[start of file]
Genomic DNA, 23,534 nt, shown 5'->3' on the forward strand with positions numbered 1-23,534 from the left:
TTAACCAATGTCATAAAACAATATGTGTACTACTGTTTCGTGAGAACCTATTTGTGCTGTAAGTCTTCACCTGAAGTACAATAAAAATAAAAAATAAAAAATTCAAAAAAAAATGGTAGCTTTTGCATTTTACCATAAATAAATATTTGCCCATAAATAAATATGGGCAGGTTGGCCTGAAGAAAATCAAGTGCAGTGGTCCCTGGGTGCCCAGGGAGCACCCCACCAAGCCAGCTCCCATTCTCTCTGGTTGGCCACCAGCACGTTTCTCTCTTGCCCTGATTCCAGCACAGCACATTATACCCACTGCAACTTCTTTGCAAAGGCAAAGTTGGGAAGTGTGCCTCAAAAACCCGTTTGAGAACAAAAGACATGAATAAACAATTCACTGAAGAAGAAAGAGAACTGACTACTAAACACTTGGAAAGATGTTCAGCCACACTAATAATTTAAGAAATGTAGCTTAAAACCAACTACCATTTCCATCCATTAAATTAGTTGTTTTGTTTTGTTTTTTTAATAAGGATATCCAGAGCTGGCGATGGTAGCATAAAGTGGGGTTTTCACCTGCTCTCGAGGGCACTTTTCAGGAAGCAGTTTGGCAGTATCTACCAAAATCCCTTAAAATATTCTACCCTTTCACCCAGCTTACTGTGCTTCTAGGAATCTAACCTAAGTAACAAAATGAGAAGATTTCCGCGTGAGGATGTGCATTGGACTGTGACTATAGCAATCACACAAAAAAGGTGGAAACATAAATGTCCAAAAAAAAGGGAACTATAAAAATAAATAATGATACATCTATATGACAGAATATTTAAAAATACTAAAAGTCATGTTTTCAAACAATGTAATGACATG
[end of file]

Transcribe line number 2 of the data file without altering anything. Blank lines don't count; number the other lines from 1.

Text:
TTAACCAATGTCATAAAACAATATGTGTACTACTGTTTCGTGAGAACCTATTTGTGCTGTAAGTCTTCACCTGAAGTACAATAAAAATAAAAAATAAAAAATTCAAAAAAAAATGGTAGCTTTTGCATTTTACCATAAATAAATATTTGCCCATAAATAAATATGGGCAGGTTGGCCTGAAGAAAATCAAGTGCAGTGGTCCCTGGGTGCCCAGGGAGCACCCCACCAAGCCAGCTCCCATTCTCTCTGGTTGGCCACCAGCACGTTTCTCTCTTGCCCTGATTCCAGCACAGCACATTATACCCACTGCAACTTCTTTGCAAAGGCAAAGTTGGGAAGTGTGCCTCAAAAACCCGTTTGAGAACAAAAGACATGAATAAACAATTCACTGAAGAAGAAAGAGAACTGACTACTAAACACTTGGAAAGATGTTCAGCCACACTAATAATTTAAGAAATGTAGCTTAAAACCAACTACCATTTCCATCCATTAAATTAGTTGTTTTGTTTTGTTTTTTTAATAAGGATATCCAGAGCTGGCGATGGTAGCATAAAGTGGGGTTTTCACCTGCTCTCGAGGGCACTTTTCAGGAAGCAGTTTGGCAGTATCTACCAAAATCCCTTAAAATATTCTACCCTTTCACCCAGCTTACTGTGCTTCTAGGAATCTAACCTAAGTAACAAAATGAGAAGATTTCCGCGTGAGGATGTGCATTGGACTGTGACTATAGCAATCACACAAAAAAGGTGGAAACATAAATGTCCAAAAAAAAGGGAACTATAAAAATAAATAATGATACATCTATATGACAGAATATTTAAAAATACTAAAAGTCATGTTTTCAAACAATGTAATGACATG